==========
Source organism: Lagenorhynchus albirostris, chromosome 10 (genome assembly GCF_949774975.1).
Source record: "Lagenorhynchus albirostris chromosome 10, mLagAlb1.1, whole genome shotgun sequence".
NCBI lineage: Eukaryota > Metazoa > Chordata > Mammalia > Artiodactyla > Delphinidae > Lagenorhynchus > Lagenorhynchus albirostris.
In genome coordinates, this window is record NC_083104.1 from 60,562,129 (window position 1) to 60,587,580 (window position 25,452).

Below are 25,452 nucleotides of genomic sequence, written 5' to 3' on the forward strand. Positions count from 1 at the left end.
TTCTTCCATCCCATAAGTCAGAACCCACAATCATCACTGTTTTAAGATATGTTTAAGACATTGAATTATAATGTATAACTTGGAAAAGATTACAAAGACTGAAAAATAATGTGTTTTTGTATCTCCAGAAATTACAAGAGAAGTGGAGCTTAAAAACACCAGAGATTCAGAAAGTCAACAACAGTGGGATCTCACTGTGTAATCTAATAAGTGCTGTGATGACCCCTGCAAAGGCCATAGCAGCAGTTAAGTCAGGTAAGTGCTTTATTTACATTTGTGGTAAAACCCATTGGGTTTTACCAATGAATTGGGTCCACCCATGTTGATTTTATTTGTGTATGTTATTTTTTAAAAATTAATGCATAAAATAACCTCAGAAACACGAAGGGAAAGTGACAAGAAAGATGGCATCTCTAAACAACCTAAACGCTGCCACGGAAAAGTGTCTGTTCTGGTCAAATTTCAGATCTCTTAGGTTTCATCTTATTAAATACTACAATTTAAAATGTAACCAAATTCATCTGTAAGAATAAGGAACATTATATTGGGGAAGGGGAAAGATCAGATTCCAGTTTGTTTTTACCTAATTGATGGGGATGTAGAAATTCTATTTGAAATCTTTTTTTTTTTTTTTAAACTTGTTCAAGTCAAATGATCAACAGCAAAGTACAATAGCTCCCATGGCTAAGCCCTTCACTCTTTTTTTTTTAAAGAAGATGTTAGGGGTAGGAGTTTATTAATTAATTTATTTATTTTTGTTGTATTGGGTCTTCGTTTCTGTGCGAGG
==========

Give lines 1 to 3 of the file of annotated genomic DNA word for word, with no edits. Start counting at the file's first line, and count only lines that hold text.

Source organism: Lagenorhynchus albirostris, chromosome 10 (genome assembly GCF_949774975.1).
Source record: "Lagenorhynchus albirostris chromosome 10, mLagAlb1.1, whole genome shotgun sequence".
NCBI lineage: Eukaryota > Metazoa > Chordata > Mammalia > Artiodactyla > Delphinidae > Lagenorhynchus > Lagenorhynchus albirostris.